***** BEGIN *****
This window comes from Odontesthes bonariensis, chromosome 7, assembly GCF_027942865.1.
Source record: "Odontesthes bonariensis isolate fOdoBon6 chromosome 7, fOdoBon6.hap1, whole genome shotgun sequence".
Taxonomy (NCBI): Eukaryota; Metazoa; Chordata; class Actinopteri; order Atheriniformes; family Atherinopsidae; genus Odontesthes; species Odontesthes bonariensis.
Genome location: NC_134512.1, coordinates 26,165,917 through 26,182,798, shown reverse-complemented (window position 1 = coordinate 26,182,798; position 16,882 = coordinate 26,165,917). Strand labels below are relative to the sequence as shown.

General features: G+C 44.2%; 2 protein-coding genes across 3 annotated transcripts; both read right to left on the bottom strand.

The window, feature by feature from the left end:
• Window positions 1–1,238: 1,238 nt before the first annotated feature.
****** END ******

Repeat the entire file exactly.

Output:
This window comes from Odontesthes bonariensis, chromosome 7, assembly GCF_027942865.1.
Source record: "Odontesthes bonariensis isolate fOdoBon6 chromosome 7, fOdoBon6.hap1, whole genome shotgun sequence".
Taxonomy (NCBI): Eukaryota; Metazoa; Chordata; class Actinopteri; order Atheriniformes; family Atherinopsidae; genus Odontesthes; species Odontesthes bonariensis.
Genome location: NC_134512.1, coordinates 26,165,917 through 26,182,798, shown reverse-complemented (window position 1 = coordinate 26,182,798; position 16,882 = coordinate 26,165,917). Strand labels below are relative to the sequence as shown.

General features: G+C 44.2%; 2 protein-coding genes across 3 annotated transcripts; both read right to left on the bottom strand.

The window, feature by feature from the left end:
• Window positions 1–1,238: 1,238 nt before the first annotated feature.